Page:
Monday, September 8, 2014

Review of On Stranger Tides by Tim Powers

Ahh, pirates! From Robert Louis Stevenson’s superb Treasure Island to Disney’s Pirates of the Caribbean franchise, the thieving rogues capture the heart of everyone wanting freedom and life on the high seas with wine, treasure, and adventure.  Recent genre forays faring better and worse (Gene Wolfe’s Pirate Freedom, better; Scott Lynch’s Red Seas under Red Skies, worse), a little gem written in the 80s has gone overlooked and is deserving of resurrection—voodoo style—for anyone interested in eye patches and Jolly Rogers: Tim Power’s 1987 On Stranger Tides.  Falling in the middle quality wise, the novel remains an imaginative romp through pirate land.

On Stranger Tides opens with John Chandagnac as passenger aboard the Vociferous Charmichael in Caribbean waters on its way to Kingston, Jamaica.  Looking forward to reclaiming an inheritance from a sleazy uncle who cheated John’s father years ago, his dreams of vengeance, as well as conversations with the lovely Beth Hurwood onboard ship, are interrupted by a pirate attack.  The little brigand sloop amazingly able to overtake the much bigger and better armed Charmichael, John is taken captive by the buccaneer Philip Davies and given a choice: join or die.  Taking the obvious path, John is soon learning the ways of pirating and helping to trim the Charmichael down to racing speed so that Davies can rendezvous with the notorious Blackbeard.  Blackbeard’s purpose for the meeting, however, remains shrouded in ghosts and magic, leaving John in a fight for his life—and soul—on the seas and in the jungles of the Caribbean when they do meet.  

Sunday, September 7, 2014

Review of "The Man Who Bridged the Mist" by Kij Johnson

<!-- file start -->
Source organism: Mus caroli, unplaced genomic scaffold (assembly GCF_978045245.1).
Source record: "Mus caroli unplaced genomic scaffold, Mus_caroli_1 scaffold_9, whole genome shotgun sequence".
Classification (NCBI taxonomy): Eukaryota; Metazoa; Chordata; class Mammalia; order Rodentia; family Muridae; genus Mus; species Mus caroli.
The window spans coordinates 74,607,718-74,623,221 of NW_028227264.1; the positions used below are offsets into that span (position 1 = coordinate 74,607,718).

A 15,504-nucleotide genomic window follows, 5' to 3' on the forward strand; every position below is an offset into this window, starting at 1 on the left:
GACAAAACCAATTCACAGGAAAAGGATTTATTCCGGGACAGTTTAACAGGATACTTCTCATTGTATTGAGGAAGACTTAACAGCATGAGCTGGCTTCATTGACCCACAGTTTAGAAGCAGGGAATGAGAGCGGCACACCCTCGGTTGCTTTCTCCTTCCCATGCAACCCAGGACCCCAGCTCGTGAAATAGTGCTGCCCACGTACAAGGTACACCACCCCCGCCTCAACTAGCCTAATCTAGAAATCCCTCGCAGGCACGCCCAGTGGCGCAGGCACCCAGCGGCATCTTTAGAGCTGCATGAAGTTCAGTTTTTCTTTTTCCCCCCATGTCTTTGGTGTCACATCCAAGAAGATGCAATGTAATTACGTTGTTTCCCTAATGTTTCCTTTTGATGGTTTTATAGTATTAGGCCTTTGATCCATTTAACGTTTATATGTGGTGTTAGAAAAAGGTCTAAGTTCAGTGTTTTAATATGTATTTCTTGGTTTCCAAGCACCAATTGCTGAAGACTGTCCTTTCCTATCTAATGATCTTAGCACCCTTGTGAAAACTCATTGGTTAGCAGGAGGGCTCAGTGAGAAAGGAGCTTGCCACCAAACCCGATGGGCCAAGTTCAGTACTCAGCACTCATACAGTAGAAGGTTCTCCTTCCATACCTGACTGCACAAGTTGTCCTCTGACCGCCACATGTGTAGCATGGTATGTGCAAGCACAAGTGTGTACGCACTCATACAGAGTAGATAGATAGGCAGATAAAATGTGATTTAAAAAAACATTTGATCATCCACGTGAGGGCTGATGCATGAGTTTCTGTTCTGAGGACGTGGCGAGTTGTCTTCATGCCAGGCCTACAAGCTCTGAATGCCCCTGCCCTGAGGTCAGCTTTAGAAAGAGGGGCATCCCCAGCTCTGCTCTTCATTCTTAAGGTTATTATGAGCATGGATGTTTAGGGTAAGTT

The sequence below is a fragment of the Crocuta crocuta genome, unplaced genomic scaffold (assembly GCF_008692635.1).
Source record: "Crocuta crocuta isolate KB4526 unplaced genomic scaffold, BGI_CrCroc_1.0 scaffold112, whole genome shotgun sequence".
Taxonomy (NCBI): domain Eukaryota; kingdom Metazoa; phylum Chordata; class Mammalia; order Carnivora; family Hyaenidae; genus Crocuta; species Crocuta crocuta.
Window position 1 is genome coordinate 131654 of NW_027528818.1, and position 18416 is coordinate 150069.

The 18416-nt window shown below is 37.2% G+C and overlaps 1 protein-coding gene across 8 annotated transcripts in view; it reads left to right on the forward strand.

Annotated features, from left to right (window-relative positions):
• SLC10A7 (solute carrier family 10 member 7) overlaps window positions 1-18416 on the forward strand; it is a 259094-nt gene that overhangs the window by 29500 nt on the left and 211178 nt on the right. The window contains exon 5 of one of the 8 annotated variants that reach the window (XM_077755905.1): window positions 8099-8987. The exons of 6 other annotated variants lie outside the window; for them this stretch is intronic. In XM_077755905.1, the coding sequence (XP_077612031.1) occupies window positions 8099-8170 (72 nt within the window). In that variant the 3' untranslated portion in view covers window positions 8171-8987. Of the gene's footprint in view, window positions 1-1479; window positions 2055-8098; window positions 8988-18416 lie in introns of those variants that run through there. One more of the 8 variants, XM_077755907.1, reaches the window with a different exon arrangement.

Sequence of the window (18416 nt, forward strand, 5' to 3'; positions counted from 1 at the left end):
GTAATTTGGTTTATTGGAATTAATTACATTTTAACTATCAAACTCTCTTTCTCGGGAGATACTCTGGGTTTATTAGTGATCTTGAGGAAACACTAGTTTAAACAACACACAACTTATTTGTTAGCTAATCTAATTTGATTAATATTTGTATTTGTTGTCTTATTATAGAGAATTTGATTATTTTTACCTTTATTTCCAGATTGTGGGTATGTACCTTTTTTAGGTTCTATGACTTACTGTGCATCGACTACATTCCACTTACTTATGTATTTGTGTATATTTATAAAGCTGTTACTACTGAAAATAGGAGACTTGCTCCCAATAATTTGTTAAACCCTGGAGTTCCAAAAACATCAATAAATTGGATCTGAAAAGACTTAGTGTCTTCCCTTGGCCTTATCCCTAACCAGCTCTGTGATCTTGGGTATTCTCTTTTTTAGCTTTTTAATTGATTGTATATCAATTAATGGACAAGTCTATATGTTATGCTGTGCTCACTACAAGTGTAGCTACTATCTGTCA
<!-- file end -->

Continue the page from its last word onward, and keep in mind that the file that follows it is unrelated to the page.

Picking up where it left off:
Architects and engineers, with their geometry and aesthetics, physics and mathematics, would seem the natural stuff of science fiction.  (And indeed, someone like Kim Stanley Robinson has capitalized fully.)  It’s thus a more difficult trick to insert one into a fantasy story.  Upping the ante further, Kij Johnson added romance to the mix and penned her elegant 2011 novella The Man Who Bridged the Mist.

The Man Who Bridged the Mist is the story of Kit Meinem, an engineer sent by the Empire to take control of a bridge project already begun between the towns of Nearside and Farside.  The bridge to span a quarter-mile gulf of what the locals call mist, it takes some time for him to get a ride across the temperamental mist from the ferry-women Rasali to takeover the project, the conditions needing to be just right to attempt the dangerous crossing.  Competent only beginning to describe Kit, his eventual arrival on the far shore sees him deftly handling the takeover and management of the teams working on the foundations, suspension materials, and towers.  The bridge a major new facet to life in Nearside and Farside, it’s the people, as they live with the dangerous mist and the just as dangerous construction of the bridge, that Kit must handle, however.